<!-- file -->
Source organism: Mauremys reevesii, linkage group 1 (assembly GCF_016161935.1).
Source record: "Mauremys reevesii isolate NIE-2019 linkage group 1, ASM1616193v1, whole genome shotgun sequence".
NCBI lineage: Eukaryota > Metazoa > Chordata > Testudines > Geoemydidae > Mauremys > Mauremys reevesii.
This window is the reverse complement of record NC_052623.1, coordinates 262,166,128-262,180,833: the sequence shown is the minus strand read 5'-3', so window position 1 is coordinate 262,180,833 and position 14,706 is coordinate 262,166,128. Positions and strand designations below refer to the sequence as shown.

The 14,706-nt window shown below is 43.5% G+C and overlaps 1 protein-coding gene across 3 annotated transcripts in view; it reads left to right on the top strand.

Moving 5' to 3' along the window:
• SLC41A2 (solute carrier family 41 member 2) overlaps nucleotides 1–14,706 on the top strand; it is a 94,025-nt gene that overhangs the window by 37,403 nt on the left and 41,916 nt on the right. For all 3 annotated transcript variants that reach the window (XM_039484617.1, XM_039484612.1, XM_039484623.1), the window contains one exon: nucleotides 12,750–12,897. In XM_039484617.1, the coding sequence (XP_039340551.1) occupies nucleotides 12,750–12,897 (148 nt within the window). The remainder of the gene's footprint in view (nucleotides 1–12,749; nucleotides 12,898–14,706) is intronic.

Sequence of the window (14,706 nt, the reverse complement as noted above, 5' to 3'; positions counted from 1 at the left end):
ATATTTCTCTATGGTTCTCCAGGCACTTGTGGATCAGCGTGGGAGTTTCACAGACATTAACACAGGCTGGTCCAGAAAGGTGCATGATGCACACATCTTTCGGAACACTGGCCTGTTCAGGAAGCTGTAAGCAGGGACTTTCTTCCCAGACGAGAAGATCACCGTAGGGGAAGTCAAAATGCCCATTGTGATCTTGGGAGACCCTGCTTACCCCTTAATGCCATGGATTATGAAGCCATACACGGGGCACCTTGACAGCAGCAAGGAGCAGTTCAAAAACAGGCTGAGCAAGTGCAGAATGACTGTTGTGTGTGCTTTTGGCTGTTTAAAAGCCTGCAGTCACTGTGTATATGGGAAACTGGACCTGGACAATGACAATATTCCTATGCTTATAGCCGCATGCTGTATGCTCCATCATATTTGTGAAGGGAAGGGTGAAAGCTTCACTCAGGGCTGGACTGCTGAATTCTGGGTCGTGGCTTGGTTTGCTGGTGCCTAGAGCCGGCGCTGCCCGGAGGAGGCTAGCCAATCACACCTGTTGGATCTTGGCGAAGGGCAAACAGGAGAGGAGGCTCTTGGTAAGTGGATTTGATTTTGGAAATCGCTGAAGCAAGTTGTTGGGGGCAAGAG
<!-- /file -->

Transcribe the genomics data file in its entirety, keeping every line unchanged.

Source organism: Mauremys reevesii, linkage group 1 (assembly GCF_016161935.1).
Source record: "Mauremys reevesii isolate NIE-2019 linkage group 1, ASM1616193v1, whole genome shotgun sequence".
NCBI lineage: Eukaryota > Metazoa > Chordata > Testudines > Geoemydidae > Mauremys > Mauremys reevesii.
This window is the reverse complement of record NC_052623.1, coordinates 262,166,128-262,180,833: the sequence shown is the minus strand read 5'-3', so window position 1 is coordinate 262,180,833 and position 14,706 is coordinate 262,166,128. Positions and strand designations below refer to the sequence as shown.

The 14,706-nt window shown below is 43.5% G+C and overlaps 1 protein-coding gene across 3 annotated transcripts in view; it reads left to right on the top strand.

Moving 5' to 3' along the window:
• SLC41A2 (solute carrier family 41 member 2) overlaps nucleotides 1–14,706 on the top strand; it is a 94,025-nt gene that overhangs the window by 37,403 nt on the left and 41,916 nt on the right. For all 3 annotated transcript variants that reach the window (XM_039484617.1, XM_039484612.1, XM_039484623.1), the window contains one exon: nucleotides 12,750–12,897. In XM_039484617.1, the coding sequence (XP_039340551.1) occupies nucleotides 12,750–12,897 (148 nt within the window). The remainder of the gene's footprint in view (nucleotides 1–12,749; nucleotides 12,898–14,706) is intronic.

Sequence of the window (14,706 nt, the reverse complement as noted above, 5' to 3'; positions counted from 1 at the left end):
ATATTTCTCTATGGTTCTCCAGGCACTTGTGGATCAGCGTGGGAGTTTCACAGACATTAACACAGGCTGGTCCAGAAAGGTGCATGATGCACACATCTTTCGGAACACTGGCCTGTTCAGGAAGCTGTAAGCAGGGACTTTCTTCCCAGACGAGAAGATCACCGTAGGGGAAGTCAAAATGCCCATTGTGATCTTGGGAGACCCTGCTTACCCCTTAATGCCATGGATTATGAAGCCATACACGGGGCACCTTGACAGCAGCAAGGAGCAGTTCAAAAACAGGCTGAGCAAGTGCAGAATGACTGTTGTGTGTGCTTTTGGCTGTTTAAAAGCCTGCAGTCACTGTGTATATGGGAAACTGGACCTGGACAATGACAATATTCCTATGCTTATAGCCGCATGCTGTATGCTCCATCATATTTGTGAAGGGAAGGGTGAAAGCTTCACTCAGGGCTGGACTGCTGAATTCTGGGTCGTGGCTTGGTTTGCTGGTGCCTAGAGCCGGCGCTGCCCGGAGGAGGCTAGCCAATCACACCTGTTGGATCTTGGCGAAGGGCAAACAGGAGAGGAGGCTCTTGGTAAGTGGATTTGATTTTGGAAATCGCTGAAGCAAGTTGTTGGGGGCAAGAG